Before we begin our discussion on prokaryotic transcription, it is helpful to first point out some similarities and differences between the process of DNA replication and DNA transcription. The processes that synthesize DNA and RNA are similar in that they use similar nucleotide building blocks. They also use the same chemical method of attack by a terminal -OH group of the growing chain on the triphosphate group of an incoming nucleotide. Both replication and transcription are fueled by the hydrolysis of the pyrophosphate group that is released upon attack. There are, however, a number of important differences between these two distinct processes.
One major difference rests on the fact that while DNA replication copies an entire helix, DNA transcription only transcribes specific regions of one strand of the helix. During DNA transcription, only short stretches (about 60 base pairs) of the template DNA helix are unwound. As the RNA polymerase transcribes more of the DNA strand, this short stretch moves along with the transcription machinery. This process is different from that in DNA replication in which the parent helix remains separated until replication is done.
There are slight differences in the substrates that are used in DNA replication versus transcription. Recall the structural differences between DNA and RNA. RNA's nucleotides are not deoxyribonucleotide triphosphates as in DNA. Instead, they are simply ribonucleotide triphosphates, meaning they do not lack an -OH group. Additionally, in RNA the thymine base is replaced with the base uracil. Both of these differences can be seen in DNA transcription.
Another major difference is that DNA replication is a highly regulated process that only occurs at specific times during a cell's life. DNA transcription is also regulated, but it is triggered by different signals from those used to control DNA replication.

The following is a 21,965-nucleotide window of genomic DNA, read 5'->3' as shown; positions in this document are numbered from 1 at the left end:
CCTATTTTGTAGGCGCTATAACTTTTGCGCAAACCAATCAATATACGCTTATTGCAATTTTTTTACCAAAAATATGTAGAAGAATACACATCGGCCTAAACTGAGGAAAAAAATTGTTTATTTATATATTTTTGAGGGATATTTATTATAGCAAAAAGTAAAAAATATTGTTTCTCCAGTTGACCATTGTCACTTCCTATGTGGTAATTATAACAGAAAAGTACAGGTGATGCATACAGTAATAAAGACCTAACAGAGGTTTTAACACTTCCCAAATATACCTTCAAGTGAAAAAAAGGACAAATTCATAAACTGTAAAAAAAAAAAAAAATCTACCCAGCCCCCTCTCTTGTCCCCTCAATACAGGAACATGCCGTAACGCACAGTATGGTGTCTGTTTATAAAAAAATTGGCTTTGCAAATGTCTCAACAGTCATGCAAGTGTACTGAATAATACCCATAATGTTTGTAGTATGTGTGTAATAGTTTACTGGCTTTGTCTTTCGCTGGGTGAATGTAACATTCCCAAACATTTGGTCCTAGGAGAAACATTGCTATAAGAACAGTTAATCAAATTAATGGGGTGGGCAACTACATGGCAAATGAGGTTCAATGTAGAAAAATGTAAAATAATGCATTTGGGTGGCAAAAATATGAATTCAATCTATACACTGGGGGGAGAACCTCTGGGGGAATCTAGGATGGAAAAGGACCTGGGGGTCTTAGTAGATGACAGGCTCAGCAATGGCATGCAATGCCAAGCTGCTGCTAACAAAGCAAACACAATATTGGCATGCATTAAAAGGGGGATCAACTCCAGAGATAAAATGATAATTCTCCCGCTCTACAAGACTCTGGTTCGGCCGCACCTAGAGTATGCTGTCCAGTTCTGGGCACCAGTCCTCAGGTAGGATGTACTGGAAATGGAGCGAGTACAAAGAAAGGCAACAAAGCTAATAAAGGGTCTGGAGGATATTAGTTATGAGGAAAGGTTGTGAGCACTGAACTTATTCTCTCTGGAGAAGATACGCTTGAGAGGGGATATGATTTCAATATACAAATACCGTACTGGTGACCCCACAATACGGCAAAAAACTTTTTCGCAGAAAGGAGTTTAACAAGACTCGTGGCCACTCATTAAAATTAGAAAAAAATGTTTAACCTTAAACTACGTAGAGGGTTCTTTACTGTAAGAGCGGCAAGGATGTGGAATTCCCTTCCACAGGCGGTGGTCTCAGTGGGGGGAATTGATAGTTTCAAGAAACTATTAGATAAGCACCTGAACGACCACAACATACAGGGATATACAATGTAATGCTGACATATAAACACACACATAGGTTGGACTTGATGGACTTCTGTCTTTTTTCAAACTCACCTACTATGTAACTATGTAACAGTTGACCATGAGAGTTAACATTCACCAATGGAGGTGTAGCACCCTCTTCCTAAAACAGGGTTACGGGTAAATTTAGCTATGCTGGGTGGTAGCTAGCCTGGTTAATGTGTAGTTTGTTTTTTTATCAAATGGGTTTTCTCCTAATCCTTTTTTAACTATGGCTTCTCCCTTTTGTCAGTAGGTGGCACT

One final difference lies in the capabilities of RNA polymerase versus DNA polymerase. Remember that a key problem in DNA replication lay in the initiation of the addition of nucleotides. RNA primers are needed to begin replication because DNA polymerase is unable to do it alone. DNA transcription does not have the same problem because RNA polymerase is capable of initiating RNA synthesis. The structure of the RNA polymerase is necessary for understanding all of the processes that underlie initiation, elongation, and termination and also explain some of its added capabilities.
There are two main segments of the RNA polymerase molecule: the core enzyme, and the sigma subunit. These two pieces are together referred to as the "holoenzyme". The core enzyme is itself composed of a beta, beta prime, and two alpha subunits; together the core is responsible for carrying out the polymerization or synthesis of RNA. The sigma subunit of RNA polymerase is the part of the enzyme responsible for recognizing the signal on the DNA strand that tells the polymerase to begin synthesizing RNA. It is through this sigma unit that RNA polymerase is able to initiate transcription.